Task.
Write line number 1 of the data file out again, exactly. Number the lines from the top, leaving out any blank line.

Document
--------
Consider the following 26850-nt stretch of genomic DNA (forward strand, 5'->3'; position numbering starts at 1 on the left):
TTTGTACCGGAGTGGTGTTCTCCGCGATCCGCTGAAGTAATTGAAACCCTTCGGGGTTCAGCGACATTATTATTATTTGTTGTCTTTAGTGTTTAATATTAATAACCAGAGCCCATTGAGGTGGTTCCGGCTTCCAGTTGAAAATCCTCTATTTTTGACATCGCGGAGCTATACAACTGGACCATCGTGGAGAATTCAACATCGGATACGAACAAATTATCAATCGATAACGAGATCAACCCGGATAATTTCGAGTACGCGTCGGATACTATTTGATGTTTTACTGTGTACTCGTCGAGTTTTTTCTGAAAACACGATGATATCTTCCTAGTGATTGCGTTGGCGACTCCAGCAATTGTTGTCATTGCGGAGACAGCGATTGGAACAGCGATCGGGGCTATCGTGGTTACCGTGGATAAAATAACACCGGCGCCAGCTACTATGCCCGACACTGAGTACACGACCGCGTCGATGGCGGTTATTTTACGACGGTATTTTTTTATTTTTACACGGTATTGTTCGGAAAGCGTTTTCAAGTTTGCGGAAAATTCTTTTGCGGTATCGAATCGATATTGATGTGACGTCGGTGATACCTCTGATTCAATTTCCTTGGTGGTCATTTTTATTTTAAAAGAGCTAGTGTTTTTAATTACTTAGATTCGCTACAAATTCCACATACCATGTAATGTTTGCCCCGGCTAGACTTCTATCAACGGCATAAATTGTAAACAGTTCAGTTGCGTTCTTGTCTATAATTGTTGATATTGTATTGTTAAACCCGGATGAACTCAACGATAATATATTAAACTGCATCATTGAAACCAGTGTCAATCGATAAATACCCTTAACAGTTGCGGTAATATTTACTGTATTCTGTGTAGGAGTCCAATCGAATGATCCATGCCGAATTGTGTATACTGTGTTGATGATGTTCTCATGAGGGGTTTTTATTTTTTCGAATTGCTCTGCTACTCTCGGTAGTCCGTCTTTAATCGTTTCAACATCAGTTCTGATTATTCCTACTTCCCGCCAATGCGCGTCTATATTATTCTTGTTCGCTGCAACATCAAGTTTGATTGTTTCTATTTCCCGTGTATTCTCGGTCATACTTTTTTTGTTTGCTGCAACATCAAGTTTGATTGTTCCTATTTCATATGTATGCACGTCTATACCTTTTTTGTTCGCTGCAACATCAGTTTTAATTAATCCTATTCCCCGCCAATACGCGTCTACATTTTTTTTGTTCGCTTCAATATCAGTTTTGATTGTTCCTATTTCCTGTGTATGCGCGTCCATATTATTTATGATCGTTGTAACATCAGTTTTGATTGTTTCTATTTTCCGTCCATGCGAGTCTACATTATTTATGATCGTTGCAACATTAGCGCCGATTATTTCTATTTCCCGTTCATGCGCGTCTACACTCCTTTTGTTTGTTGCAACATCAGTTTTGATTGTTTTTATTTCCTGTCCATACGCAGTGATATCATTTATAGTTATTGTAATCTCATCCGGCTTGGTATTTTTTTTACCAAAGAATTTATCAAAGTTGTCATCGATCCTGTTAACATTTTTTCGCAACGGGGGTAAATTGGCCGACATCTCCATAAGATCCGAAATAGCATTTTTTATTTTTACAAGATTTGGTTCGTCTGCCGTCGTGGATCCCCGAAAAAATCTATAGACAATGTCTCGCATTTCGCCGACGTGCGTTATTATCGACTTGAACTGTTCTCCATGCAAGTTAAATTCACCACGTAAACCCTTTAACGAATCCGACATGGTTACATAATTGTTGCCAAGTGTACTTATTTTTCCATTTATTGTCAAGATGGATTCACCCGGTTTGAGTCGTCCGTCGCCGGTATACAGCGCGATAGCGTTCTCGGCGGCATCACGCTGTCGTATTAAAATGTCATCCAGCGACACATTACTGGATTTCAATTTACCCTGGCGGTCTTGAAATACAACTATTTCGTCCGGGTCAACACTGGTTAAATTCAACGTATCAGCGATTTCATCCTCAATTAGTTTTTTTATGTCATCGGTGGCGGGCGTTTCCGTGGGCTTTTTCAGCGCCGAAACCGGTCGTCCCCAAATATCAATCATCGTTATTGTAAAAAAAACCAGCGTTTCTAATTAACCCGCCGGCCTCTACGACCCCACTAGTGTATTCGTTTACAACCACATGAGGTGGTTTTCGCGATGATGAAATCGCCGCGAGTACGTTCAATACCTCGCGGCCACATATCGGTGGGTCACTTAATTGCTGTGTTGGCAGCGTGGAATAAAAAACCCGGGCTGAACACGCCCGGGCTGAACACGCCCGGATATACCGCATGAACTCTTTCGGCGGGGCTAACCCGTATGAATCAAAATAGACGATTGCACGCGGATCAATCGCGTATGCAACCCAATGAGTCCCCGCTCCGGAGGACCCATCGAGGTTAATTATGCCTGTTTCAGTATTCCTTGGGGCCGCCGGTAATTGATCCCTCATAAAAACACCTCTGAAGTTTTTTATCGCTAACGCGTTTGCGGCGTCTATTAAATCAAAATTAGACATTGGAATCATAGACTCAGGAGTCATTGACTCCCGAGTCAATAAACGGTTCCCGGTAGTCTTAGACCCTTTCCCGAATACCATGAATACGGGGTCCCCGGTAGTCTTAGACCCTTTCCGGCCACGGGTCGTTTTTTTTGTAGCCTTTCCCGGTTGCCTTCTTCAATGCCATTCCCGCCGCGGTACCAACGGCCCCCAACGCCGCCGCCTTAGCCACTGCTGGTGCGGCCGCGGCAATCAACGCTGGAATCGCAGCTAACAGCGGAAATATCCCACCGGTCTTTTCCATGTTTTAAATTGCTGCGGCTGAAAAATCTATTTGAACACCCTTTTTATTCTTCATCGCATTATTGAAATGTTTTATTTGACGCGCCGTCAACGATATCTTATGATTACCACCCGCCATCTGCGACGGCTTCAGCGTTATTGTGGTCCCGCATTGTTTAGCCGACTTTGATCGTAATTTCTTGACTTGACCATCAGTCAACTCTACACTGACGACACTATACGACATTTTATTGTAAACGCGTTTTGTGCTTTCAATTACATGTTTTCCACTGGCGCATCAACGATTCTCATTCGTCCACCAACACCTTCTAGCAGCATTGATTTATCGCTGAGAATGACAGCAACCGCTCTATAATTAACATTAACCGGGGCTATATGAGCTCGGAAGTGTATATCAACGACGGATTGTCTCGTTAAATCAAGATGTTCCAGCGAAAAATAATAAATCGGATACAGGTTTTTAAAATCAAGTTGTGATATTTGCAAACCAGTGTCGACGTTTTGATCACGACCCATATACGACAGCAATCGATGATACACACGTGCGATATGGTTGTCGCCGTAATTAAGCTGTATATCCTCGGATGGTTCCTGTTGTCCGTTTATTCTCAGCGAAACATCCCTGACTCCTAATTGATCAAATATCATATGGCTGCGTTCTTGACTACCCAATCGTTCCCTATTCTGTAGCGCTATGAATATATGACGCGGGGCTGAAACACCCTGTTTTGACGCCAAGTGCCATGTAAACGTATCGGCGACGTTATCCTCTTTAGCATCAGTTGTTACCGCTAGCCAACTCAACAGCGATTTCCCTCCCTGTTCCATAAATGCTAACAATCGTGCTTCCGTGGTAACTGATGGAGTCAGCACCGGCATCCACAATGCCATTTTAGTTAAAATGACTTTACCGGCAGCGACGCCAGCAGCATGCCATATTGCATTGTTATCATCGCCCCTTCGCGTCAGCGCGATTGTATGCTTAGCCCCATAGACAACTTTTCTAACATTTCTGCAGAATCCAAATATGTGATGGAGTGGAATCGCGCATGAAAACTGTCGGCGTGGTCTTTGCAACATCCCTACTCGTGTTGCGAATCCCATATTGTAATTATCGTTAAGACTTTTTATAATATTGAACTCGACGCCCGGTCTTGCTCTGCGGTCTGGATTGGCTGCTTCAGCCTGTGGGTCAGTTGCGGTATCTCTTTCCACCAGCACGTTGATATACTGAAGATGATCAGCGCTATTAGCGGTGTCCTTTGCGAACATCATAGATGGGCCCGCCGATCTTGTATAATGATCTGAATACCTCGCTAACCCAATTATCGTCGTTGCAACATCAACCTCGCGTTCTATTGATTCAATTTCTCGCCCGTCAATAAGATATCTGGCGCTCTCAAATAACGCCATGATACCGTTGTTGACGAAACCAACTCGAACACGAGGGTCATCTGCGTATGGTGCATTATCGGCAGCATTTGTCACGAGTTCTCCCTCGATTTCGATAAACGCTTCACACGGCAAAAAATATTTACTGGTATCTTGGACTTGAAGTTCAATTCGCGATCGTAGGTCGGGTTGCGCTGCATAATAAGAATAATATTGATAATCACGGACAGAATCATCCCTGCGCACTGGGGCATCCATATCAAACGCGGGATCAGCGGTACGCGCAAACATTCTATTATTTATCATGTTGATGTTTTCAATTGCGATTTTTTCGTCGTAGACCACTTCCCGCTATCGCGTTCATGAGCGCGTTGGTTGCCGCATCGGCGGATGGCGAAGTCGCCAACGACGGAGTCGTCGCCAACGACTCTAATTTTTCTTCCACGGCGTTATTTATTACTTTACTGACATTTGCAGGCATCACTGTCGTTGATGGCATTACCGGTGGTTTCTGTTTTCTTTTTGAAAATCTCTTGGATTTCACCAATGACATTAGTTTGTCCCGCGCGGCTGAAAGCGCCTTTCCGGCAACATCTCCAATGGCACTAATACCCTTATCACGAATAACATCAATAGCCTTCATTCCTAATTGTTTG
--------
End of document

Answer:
Consider the following 26850-nt stretch of genomic DNA (forward strand, 5'->3'; position numbering starts at 1 on the left):